In recent work examining the safety and efficacy of frunevetmab, an anti-nerve growth factor monoclonal antibody, CSOMs were the main outcome measure for the study (Gruen et al 2021). In this work, 182 cats received frunevetmab and 93 placebo. Treatment success was documented at days 28 and 56 using CSOMs and owner global assessment. Vet assessed joint pain was improved at days 56 and 84, but not day 28. This work is open access and is worth a read to understand the value of using frunevetmab in our feline OA cases. Our webinar on 'New options in feline OA' covers the detail you need on anti-NGF options.


Note on placebo! The placebo effect is well documented in feline analgesia studies. The reasons behind this are unclear and it is important that we understand that this factor is at play, especially when we are using treatments which have not been widely studied (Gruen et al 2017).


The topic of nutraceuticals has been recently reviewed by Barbeau-Gregoire et al (2022). This works highlights some suspicions that we have held for a while and the authors state;

‘A very marked non-effect of chondroitin-glucosamine nutraceuticals, leads us to recommend that the latter products should no longer be recommended for pain management in canine and feline osteoarthritis’


‘The terms “chondroprotective”, “structure-modulator” or “disease-modifying” do not yet apply to the therapeutic approaches available in pet OA’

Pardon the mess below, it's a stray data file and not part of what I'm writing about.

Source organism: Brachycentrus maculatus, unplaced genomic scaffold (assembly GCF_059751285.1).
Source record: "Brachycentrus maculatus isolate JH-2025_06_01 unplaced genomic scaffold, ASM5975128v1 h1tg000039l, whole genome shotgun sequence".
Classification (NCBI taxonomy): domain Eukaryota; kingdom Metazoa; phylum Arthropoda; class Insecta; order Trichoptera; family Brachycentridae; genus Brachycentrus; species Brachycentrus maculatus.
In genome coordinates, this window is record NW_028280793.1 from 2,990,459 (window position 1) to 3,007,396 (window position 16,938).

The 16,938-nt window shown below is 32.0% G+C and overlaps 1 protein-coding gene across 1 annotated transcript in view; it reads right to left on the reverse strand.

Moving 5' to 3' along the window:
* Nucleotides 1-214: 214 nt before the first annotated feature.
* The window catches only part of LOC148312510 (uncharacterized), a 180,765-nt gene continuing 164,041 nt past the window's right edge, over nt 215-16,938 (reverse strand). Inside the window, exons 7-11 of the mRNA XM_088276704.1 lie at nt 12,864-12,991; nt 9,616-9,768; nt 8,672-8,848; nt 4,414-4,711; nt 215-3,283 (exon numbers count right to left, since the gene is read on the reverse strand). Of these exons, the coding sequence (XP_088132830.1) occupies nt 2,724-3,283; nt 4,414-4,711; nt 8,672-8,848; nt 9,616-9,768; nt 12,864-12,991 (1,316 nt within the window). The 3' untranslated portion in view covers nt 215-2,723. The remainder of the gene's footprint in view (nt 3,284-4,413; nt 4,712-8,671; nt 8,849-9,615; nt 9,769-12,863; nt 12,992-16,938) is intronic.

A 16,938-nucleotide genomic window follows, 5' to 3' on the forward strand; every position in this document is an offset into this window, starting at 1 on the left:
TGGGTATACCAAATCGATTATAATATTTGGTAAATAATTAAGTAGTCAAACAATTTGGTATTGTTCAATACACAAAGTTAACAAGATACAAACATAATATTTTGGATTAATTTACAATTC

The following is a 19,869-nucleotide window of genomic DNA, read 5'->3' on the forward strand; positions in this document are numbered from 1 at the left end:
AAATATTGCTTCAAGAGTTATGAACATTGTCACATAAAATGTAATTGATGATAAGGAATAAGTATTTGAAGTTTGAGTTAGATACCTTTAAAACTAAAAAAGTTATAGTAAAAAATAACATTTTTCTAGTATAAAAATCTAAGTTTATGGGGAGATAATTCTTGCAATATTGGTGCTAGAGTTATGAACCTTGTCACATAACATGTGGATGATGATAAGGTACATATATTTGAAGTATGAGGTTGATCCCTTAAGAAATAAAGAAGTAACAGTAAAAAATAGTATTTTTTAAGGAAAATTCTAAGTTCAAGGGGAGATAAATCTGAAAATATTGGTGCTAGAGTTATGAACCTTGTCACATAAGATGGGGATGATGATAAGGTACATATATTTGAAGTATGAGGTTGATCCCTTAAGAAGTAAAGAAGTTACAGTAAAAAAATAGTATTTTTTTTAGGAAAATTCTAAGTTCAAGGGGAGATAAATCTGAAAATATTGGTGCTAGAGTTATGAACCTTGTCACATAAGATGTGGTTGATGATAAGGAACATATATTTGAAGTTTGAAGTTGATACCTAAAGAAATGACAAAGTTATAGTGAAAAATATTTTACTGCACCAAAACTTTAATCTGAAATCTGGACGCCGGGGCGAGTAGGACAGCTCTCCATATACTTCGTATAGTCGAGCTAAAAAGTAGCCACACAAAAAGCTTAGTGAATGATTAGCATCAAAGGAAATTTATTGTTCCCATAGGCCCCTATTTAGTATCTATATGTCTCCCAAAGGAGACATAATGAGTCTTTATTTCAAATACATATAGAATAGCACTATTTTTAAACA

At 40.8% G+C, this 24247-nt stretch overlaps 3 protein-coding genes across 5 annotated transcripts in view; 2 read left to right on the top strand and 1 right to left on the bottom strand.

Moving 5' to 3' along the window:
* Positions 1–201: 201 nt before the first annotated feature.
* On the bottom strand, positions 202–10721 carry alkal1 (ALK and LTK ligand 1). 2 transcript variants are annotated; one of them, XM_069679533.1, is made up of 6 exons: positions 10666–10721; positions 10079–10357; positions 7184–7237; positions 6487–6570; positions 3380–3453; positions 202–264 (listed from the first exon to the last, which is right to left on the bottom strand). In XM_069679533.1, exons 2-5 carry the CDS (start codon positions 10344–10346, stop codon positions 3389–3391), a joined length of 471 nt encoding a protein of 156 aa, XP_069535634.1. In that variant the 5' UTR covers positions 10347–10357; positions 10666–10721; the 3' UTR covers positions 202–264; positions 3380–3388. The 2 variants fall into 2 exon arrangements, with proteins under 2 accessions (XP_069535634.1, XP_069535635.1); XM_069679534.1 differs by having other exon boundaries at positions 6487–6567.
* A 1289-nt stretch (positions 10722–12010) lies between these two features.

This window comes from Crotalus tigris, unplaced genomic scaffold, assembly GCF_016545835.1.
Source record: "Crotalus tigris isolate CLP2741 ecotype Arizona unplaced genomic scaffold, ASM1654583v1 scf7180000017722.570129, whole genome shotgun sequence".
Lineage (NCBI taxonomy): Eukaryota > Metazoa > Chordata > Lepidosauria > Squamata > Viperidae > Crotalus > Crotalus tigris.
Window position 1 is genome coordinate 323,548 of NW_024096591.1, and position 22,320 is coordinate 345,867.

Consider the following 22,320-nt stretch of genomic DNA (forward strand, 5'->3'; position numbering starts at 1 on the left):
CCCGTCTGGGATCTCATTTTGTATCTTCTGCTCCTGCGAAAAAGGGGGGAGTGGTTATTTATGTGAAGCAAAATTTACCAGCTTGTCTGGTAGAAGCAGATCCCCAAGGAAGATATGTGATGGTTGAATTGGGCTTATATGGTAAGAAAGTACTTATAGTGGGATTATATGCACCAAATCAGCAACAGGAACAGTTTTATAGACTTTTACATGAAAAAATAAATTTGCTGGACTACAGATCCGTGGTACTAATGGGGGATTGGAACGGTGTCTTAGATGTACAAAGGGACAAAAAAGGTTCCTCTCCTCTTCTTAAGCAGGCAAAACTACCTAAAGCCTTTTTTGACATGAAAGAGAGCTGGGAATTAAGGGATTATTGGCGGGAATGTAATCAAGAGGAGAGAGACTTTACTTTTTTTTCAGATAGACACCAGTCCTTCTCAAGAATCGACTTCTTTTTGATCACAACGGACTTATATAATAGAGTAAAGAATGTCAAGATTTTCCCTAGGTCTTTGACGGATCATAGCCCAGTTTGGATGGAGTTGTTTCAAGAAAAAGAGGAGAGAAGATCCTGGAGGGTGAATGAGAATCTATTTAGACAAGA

‘This meta-analysis supports the use of omega-3 supplementation for the management of canine and feline OA’


Other studies in cats document benefits to the addition of fish oils to the diet of cats – and there is work in dogs documenting a positive effect of one type of green-lipped mussel extract supplement. Considering compliance in cats, a dietary option appears to be a positive step forwards. Our webinar on 'Adjuncts to chronic pain management' will bring you up to speed.


Moving up the pain ladder, we can look at three other options of analgesics for cats – amantadine, gabapentin and tramadol. Each of the studies in the literature all share common themes – small numbers of subjects, formulation potentially an issue (ie: tramadol is bitter tasting), and sedation as a potential adverse effect in cats. These studies are able to document positive benefits to each of these agents. What we really need are larger studies – especially in view of our understanding of the placebo effect.

Watch 'How to manage chronic pain in cats' to find out the detail on these studies.


Don't forget! If you purchase our Cat Pain Course, you receive access to all of the webinars mentioned in this pain update, for just £99. That's a total of 7 webinars for cat lovers. Buy here now.